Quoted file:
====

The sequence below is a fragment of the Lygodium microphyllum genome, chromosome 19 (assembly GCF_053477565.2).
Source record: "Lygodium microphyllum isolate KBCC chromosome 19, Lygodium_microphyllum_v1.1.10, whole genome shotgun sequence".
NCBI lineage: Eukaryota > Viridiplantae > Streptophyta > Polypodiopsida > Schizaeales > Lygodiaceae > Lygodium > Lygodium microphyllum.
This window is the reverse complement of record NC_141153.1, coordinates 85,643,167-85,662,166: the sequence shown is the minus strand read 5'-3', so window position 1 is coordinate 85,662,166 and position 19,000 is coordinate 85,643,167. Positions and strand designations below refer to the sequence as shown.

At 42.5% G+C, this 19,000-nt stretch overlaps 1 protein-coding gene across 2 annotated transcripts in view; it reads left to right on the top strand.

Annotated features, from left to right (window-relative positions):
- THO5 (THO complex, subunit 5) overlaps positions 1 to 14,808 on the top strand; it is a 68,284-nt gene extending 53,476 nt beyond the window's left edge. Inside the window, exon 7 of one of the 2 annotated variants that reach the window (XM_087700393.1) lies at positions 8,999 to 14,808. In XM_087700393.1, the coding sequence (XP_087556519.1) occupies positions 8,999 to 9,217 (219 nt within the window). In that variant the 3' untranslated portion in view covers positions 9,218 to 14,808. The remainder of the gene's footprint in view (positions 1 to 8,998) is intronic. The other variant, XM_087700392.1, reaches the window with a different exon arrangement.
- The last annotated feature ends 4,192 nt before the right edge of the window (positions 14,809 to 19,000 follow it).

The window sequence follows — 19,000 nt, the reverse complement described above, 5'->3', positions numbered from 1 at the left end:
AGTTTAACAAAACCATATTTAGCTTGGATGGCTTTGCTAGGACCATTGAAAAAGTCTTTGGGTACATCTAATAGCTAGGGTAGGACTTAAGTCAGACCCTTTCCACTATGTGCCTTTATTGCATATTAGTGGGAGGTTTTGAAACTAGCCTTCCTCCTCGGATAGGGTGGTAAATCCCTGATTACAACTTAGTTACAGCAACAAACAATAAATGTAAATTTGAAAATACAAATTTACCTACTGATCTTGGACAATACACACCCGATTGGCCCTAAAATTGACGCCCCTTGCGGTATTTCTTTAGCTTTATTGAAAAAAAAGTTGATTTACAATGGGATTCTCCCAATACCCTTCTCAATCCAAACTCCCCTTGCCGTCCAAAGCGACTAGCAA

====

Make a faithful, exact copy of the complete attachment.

The sequence below is a fragment of the Lygodium microphyllum genome, chromosome 19 (assembly GCF_053477565.2).
Source record: "Lygodium microphyllum isolate KBCC chromosome 19, Lygodium_microphyllum_v1.1.10, whole genome shotgun sequence".
NCBI lineage: Eukaryota > Viridiplantae > Streptophyta > Polypodiopsida > Schizaeales > Lygodiaceae > Lygodium > Lygodium microphyllum.
This window is the reverse complement of record NC_141153.1, coordinates 85,643,167-85,662,166: the sequence shown is the minus strand read 5'-3', so window position 1 is coordinate 85,662,166 and position 19,000 is coordinate 85,643,167. Positions and strand designations below refer to the sequence as shown.

At 42.5% G+C, this 19,000-nt stretch overlaps 1 protein-coding gene across 2 annotated transcripts in view; it reads left to right on the top strand.

Annotated features, from left to right (window-relative positions):
- THO5 (THO complex, subunit 5) overlaps positions 1 to 14,808 on the top strand; it is a 68,284-nt gene extending 53,476 nt beyond the window's left edge. Inside the window, exon 7 of one of the 2 annotated variants that reach the window (XM_087700393.1) lies at positions 8,999 to 14,808. In XM_087700393.1, the coding sequence (XP_087556519.1) occupies positions 8,999 to 9,217 (219 nt within the window). In that variant the 3' untranslated portion in view covers positions 9,218 to 14,808. The remainder of the gene's footprint in view (positions 1 to 8,998) is intronic. The other variant, XM_087700392.1, reaches the window with a different exon arrangement.
- The last annotated feature ends 4,192 nt before the right edge of the window (positions 14,809 to 19,000 follow it).

The window sequence follows — 19,000 nt, the reverse complement described above, 5'->3', positions numbered from 1 at the left end:
AGTTTAACAAAACCATATTTAGCTTGGATGGCTTTGCTAGGACCATTGAAAAAGTCTTTGGGTACATCTAATAGCTAGGGTAGGACTTAAGTCAGACCCTTTCCACTATGTGCCTTTATTGCATATTAGTGGGAGGTTTTGAAACTAGCCTTCCTCCTCGGATAGGGTGGTAAATCCCTGATTACAACTTAGTTACAGCAACAAACAATAAATGTAAATTTGAAAATACAAATTTACCTACTGATCTTGGACAATACACACCCGATTGGCCCTAAAATTGACGCCCCTTGCGGTATTTCTTTAGCTTTATTGAAAAAAAAGTTGATTTACAATGGGATTCTCCCAATACCCTTCTCAATCCAAACTCCCCTTGCCGTCCAAAGCGACTAGCAA